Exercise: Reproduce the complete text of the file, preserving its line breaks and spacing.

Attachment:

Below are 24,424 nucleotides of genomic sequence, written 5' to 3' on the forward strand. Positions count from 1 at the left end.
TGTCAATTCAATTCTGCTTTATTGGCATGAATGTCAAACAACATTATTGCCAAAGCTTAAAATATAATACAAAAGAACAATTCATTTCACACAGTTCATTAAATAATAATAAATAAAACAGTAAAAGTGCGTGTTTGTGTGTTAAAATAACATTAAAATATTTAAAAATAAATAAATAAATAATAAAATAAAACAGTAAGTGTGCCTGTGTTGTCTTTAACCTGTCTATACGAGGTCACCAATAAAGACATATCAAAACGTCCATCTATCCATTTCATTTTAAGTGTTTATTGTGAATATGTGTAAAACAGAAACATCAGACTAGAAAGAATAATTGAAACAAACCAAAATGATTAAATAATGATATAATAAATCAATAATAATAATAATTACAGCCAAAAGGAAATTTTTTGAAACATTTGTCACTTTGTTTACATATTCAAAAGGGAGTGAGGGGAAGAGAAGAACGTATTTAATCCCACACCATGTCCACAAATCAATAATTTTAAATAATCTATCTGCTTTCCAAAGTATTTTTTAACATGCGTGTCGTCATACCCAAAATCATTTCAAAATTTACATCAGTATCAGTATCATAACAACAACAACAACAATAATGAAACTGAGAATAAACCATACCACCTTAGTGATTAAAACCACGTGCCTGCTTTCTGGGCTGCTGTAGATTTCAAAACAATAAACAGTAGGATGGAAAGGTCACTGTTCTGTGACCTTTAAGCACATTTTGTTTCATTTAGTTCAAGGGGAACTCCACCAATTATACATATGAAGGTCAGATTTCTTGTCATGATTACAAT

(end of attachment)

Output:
Below are 24,424 nucleotides of genomic sequence, written 5' to 3' on the forward strand. Positions count from 1 at the left end.
TGTCAATTCAATTCTGCTTTATTGGCATGAATGTCAAACAACATTATTGCCAAAGCTTAAAATATAATACAAAAGAACAATTCATTTCACACAGTTCATTAAATAATAATAAATAAAACAGTAAAAGTGCGTGTTTGTGTGTTAAAATAACATTAAAATATTTAAAAATAAATAAATAAATAATAAAATAAAACAGTAAGTGTGCCTGTGTTGTCTTTAACCTGTCTATACGAGGTCACCAATAAAGACATATCAAAACGTCCATCTATCCATTTCATTTTAAGTGTTTATTGTGAATATGTGTAAAACAGAAACATCAGACTAGAAAGAATAATTGAAACAAACCAAAATGATTAAATAATGATATAATAAATCAATAATAATAATAATTACAGCCAAAAGGAAATTTTTTGAAACATTTGTCACTTTGTTTACATATTCAAAAGGGAGTGAGGGGAAGAGAAGAACGTATTTAATCCCACACCATGTCCACAAATCAATAATTTTAAATAATCTATCTGCTTTCCAAAGTATTTTTTAACATGCGTGTCGTCATACCCAAAATCATTTCAAAATTTACATCAGTATCAGTATCATAACAACAACAACAACAATAATGAAACTGAGAATAAACCATACCACCTTAGTGATTAAAACCACGTGCCTGCTTTCTGGGCTGCTGTAGATTTCAAAACAATAAACAGTAGGATGGAAAGGTCACTGTTCTGTGACCTTTAAGCACATTTTGTTTCATTTAGTTCAAGGGGAACTCCACCAATTATACATATGAAGGTCAGATTTCTTGTCATGATTACAAT